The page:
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Tuesday, February 5, 2008

Philly Beer Week: details on the Fork brunch and Real Ale Festival

Well... I thought we were doing the PA Preferred and PA beer brunch at Fork. Then Ellen Yin came back to me with a suggestion for a dim sum and beer buffet kind of thing, and I liked it. We can do the PA Preferred brunch next year (which gives me time to make better contacts at PA Preferred, too). So here's what we have this time:

Start Your Day Right: with Fork and Pennsylvania Breweries!
Join Fork in welcoming nationally-noted beer writer Lew Bryson for a special brunch featuring a breakfast variety of local beers from his book Pennsylvania Breweries. You'll enjoy pairing those beers with Fork's interpretation of dim sum, the Asian small plates traditionally served with tea. The menu will include items like potstickers, braised ribs, clams in black bean sauce, etc. Consider it a delicious preparation for the Real Ale Festival at Triumph, just two blocks away. Sunday, March 16, noon to 2:00 PM, $35 excluding tax and gratuity; beers extra.

Now, about that Real Ale Festival: Jay Misson called me about that. Tom Kehoe at Yards has been behind the idea from the start, but there were obviously some problems with the split of the business and ongoing issues with their new brewery building (the screw piles are all in, by the way, according to Kehoe's report at Groundhog Day). But with that old "work together" attitude that has characterized small brewing in this country for years, Yards and Triumph got together and the event will be on at Triumph. Jay said they may be alternating the site in years to come (note: "years to come." An event with a future).

Details: The festival will run from 1-4 on Sunday afternoon, and you'll have the choice of "in the neighborhood of 20 different firkins, and we hope more, from 20 different breweries," according to Jay. It's a one-price ticket: $50 a head, limited to about 300 people. There will be special food for the event, but that menu isn't set yet. "The spirit," said Jay, a radically traditional brewer, "is to try to maintain traditional cask styles rather than to have an extreme beer fest. Maybe there won't be enough hops for people, I don't know."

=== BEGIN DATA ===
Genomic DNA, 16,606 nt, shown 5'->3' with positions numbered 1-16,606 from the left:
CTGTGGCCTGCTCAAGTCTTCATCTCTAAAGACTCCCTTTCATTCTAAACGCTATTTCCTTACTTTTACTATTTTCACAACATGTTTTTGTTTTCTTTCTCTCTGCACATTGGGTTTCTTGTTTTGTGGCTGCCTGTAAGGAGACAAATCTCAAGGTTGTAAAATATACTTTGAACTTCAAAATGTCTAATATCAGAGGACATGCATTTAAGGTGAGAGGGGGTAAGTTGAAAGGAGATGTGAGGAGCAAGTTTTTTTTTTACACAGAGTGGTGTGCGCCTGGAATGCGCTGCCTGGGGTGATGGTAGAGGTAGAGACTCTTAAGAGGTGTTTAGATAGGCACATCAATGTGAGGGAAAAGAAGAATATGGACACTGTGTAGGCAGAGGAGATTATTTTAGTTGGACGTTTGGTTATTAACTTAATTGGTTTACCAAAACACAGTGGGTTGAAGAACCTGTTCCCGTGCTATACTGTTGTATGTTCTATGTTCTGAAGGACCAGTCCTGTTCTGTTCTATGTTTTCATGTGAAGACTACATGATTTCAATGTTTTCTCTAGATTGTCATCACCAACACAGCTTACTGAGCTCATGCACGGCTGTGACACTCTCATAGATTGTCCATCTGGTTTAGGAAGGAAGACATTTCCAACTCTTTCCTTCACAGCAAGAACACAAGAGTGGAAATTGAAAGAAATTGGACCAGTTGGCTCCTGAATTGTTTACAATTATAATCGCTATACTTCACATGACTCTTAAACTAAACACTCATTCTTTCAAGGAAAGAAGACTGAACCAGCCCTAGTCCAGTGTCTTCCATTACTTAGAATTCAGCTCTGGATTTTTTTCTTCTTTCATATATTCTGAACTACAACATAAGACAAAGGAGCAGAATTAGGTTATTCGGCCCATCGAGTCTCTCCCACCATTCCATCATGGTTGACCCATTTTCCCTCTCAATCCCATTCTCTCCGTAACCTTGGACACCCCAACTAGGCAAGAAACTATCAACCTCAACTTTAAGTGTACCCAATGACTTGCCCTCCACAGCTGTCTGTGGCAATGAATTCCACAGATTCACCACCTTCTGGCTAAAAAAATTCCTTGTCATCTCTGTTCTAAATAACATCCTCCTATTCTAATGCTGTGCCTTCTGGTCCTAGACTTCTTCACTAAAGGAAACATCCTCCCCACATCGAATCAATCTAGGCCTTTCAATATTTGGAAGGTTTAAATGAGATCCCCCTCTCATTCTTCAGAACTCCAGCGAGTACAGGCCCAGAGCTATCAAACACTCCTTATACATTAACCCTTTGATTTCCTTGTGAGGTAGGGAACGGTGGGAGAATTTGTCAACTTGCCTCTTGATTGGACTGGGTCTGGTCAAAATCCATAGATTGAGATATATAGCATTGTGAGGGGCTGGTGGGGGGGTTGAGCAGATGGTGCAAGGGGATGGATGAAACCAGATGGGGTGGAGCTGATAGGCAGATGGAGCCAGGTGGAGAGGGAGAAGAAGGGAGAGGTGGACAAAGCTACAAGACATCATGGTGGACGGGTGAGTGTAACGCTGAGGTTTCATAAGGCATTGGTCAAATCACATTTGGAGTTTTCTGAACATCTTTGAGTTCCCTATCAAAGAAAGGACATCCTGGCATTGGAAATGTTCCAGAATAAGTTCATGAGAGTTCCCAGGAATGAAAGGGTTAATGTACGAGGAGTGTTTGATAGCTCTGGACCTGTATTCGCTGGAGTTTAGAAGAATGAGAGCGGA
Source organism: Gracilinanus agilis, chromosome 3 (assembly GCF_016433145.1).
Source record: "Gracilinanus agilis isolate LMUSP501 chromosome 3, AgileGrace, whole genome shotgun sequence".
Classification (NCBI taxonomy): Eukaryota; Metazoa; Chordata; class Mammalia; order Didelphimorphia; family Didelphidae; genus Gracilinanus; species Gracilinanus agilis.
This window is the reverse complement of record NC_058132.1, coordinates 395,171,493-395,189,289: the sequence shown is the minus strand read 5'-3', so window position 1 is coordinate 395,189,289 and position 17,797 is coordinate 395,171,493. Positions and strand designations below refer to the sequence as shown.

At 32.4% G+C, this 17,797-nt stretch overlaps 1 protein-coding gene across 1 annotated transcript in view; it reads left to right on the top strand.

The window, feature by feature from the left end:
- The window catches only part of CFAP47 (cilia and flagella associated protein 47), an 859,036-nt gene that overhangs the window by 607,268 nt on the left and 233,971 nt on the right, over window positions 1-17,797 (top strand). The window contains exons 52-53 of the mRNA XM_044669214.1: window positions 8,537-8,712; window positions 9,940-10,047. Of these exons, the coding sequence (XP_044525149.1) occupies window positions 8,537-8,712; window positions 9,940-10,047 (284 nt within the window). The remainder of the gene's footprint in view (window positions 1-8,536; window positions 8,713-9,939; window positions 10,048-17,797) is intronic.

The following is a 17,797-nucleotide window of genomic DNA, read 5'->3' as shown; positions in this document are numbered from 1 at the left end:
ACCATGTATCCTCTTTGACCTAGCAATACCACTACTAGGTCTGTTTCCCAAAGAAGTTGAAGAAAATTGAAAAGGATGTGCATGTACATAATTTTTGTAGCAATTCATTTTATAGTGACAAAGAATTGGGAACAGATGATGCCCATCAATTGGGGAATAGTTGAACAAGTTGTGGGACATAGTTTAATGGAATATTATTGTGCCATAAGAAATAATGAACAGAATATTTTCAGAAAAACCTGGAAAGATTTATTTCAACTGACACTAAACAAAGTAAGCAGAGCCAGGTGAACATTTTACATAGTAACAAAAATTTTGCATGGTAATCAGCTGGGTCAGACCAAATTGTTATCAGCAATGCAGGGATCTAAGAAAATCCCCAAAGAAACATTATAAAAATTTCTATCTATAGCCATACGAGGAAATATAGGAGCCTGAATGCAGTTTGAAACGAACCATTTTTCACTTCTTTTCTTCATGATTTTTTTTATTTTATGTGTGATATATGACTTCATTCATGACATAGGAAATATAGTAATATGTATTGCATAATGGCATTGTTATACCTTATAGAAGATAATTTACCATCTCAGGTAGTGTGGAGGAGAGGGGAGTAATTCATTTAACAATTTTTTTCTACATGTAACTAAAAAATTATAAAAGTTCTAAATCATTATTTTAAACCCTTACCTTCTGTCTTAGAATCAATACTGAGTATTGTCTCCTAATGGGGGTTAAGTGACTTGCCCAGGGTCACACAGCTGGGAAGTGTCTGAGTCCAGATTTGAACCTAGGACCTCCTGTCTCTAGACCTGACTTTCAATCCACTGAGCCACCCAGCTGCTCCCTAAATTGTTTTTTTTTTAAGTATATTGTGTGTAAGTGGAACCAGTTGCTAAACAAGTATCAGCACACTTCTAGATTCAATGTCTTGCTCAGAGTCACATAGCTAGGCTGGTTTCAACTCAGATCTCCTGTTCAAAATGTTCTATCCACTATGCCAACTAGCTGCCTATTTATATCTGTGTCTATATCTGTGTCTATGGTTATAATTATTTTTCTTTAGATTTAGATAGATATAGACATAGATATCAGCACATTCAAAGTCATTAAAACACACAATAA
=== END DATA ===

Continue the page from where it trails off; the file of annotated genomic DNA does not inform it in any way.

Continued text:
So join me at Fork for beer and dim sum, get a base laid in for the Real Ale Festival. Sounds like a great way to end Philly Beer Week to me.


Anonymous said...

Lew: Beers Extra for the Brunch, whats up with that I thought it was a BEER brunch? Just kidding looking forward to the Real Ale Festival, though. I hope that this is something that continues.

Lew Bryson said...

biscuit (that was my grandfather's nickname, or at least what my great-aunt Grace called him),

That's a fair point, and one other commenters brought up: you were just the first one to do it without being incredibly profane... The beer brunch at Fork is meant to offer you an array of beers. Fork's not cheap to begin with, and Ellen Yin is a noted chef: the meal AND beer would be quite a bit more, as it is other places. Rather than put the price up by quite a bit more, and decide for you what beers you would get...which is kind of antithetical to the whole idea of dim sum, too...we put the beers out there for you to pick, and brought the total price down.

That make sense? I'm looking forward to the Real Ale event too, by the way, a LOT!

Anonymous said...

Any further word on when tickets go on sale for the Real Ale Festival? There is nothing additional on the Philly Beer Week or Triumph sites. With only 300 tickets I'm sure they'll go FAST! I'm glad the event wasn't scrapped. I got a hankerin' for Real Ale! Hope to see you there.

Anonymous said...

Wait a minute - $35.00 for Dim Sum, Beer costs extra and you want me to beleive that you brought the price way down?

I've had Dim Sum at the DimSum cafe in Seattle where they pushed carts full of all kinds of Dim Sum through the dining area and you took plates full of what you wanted off of the cart. You simply stacked the empty plates under your chair until you were done eating and then they would figure out whatyou owed based on the number of empty plates you had. I never even approached $35.00 and it was the best dim sum I have ever had.

Lew Bryson said...


I guess there are exceptions everywhere. All I know is that I've never eaten at Fork and felt that I'd paid too much. It's awfully good. On the other hand, I've eaten really good barbecue in the South in concrete block shacks for quite a bit less. Things...are relative.